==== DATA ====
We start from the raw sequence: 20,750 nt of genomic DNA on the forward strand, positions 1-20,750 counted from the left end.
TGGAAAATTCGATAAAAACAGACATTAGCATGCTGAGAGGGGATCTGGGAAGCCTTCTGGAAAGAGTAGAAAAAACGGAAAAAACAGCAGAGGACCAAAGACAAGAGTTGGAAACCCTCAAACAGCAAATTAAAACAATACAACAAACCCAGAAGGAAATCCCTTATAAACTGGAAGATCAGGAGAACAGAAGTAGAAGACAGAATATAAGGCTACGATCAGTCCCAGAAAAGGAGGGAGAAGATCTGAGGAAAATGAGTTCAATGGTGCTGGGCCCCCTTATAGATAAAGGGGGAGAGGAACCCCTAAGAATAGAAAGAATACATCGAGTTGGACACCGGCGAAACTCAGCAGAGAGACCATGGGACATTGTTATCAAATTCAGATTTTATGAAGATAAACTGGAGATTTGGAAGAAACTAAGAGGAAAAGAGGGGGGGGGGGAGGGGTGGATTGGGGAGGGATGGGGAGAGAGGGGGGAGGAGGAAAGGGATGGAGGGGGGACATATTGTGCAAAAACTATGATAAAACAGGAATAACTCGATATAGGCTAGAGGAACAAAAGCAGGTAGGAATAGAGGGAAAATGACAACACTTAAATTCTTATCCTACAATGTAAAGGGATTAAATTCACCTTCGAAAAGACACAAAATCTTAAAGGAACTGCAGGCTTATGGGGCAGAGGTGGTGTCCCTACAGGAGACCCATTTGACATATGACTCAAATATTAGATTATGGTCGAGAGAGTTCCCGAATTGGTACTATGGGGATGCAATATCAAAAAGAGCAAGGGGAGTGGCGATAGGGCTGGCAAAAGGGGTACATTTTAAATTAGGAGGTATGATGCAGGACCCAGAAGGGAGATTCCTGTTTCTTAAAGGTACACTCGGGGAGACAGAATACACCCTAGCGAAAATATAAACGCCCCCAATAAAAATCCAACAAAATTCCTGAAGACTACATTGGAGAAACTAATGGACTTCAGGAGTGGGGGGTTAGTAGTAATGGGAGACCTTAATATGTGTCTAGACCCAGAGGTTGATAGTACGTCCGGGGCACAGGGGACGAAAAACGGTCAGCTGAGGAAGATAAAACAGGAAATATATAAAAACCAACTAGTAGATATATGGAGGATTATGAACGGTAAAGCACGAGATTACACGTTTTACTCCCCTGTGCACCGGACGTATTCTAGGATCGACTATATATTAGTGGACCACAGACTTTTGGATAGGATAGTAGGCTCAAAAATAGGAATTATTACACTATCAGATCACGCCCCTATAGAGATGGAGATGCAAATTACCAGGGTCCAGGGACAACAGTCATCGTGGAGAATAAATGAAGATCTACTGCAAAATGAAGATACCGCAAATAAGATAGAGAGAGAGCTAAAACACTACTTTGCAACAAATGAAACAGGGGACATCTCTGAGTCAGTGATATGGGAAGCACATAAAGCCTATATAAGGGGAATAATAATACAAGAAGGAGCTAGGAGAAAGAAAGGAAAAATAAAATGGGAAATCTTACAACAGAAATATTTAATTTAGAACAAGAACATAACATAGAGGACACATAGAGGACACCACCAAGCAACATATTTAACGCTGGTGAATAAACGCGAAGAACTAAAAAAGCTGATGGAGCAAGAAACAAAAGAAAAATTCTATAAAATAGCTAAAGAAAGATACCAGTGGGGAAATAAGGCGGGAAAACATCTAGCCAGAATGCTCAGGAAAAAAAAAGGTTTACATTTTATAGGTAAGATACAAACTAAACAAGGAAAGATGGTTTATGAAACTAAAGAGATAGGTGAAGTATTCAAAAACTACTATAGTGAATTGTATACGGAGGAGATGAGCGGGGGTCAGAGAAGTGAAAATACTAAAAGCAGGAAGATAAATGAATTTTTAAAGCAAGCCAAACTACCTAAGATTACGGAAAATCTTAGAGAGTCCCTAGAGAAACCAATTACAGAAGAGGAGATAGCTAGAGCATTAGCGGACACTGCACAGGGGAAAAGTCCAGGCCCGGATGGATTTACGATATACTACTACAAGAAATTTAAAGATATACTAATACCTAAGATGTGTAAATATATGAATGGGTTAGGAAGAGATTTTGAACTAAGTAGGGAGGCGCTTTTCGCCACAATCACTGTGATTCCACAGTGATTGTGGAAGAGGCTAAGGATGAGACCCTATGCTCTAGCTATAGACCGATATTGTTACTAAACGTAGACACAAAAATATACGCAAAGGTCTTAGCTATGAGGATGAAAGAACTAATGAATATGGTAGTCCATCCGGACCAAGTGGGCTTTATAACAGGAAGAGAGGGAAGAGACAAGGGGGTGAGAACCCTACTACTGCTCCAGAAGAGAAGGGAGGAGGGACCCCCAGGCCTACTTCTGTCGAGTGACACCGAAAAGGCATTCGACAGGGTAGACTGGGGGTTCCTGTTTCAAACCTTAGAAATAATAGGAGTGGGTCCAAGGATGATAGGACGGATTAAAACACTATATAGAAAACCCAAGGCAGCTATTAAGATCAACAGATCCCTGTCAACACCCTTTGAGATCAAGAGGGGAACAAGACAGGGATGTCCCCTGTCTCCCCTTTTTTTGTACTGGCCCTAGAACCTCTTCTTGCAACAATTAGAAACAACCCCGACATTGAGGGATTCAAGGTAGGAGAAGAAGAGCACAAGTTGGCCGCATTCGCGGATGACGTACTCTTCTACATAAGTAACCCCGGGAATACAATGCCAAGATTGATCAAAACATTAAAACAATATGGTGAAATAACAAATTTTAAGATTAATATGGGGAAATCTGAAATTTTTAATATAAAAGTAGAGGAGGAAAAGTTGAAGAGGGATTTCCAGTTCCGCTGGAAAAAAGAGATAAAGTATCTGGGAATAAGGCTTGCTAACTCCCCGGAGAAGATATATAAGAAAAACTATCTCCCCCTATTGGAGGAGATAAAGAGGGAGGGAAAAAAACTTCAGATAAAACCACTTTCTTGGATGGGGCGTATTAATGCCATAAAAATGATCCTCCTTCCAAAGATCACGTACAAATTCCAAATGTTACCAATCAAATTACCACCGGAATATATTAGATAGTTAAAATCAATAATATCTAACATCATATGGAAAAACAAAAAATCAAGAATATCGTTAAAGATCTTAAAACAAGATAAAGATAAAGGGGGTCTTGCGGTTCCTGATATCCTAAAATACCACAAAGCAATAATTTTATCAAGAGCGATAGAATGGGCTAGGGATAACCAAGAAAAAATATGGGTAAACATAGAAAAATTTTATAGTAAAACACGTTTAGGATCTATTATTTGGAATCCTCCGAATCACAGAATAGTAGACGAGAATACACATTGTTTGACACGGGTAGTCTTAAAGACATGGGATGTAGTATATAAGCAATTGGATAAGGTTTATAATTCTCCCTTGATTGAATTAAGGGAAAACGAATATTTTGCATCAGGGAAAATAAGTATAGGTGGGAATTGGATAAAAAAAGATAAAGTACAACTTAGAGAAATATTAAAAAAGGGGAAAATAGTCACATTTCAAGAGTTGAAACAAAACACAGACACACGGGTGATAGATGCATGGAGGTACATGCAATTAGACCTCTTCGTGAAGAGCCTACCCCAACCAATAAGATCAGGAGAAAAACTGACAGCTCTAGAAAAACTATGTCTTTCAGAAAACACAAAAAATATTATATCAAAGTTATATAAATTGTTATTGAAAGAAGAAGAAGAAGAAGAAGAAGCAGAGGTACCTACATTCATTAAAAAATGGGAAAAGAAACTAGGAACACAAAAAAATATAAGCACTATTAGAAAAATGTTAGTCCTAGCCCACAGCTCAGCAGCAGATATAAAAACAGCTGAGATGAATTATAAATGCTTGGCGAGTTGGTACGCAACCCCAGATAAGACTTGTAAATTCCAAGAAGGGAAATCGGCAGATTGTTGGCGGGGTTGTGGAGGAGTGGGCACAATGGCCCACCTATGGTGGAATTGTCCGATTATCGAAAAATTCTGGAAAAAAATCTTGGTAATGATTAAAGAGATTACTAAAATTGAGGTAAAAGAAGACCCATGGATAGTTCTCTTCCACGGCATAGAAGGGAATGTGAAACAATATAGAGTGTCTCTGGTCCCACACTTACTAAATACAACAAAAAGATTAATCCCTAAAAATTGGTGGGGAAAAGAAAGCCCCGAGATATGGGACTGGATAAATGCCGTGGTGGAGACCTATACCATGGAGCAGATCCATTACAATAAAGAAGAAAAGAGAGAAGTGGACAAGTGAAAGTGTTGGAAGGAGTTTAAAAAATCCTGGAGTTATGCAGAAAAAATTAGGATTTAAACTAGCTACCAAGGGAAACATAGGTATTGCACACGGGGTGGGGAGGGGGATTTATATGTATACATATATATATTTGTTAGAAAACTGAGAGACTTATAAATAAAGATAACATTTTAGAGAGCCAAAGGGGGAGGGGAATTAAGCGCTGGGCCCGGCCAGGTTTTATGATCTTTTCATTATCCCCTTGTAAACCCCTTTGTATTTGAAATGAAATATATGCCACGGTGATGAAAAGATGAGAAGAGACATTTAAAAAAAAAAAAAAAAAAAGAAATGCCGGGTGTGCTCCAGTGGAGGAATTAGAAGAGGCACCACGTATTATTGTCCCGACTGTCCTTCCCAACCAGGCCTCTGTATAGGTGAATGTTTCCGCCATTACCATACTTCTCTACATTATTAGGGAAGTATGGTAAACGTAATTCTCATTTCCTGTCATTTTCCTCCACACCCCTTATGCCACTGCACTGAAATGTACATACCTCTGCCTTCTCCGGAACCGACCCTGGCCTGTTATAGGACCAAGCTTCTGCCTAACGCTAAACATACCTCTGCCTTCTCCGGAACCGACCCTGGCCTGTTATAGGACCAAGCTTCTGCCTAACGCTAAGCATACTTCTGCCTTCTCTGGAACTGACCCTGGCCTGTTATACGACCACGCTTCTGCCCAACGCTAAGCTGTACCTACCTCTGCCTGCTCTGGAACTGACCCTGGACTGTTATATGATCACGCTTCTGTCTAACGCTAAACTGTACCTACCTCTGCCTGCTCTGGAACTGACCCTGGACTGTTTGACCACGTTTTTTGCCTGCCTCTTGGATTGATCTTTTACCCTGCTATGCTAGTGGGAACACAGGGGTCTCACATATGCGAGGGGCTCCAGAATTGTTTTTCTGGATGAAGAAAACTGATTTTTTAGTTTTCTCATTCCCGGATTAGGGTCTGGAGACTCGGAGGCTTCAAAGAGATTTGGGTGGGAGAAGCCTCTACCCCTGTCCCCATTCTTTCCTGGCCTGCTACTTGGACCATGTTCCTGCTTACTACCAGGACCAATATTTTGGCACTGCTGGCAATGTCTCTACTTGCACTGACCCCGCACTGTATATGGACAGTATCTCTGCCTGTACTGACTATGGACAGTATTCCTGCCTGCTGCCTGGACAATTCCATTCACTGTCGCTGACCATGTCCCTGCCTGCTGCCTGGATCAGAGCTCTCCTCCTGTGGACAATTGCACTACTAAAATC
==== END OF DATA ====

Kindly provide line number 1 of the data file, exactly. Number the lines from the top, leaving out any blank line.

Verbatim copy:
We start from the raw sequence: 20,750 nt of genomic DNA on the forward strand, positions 1-20,750 counted from the left end.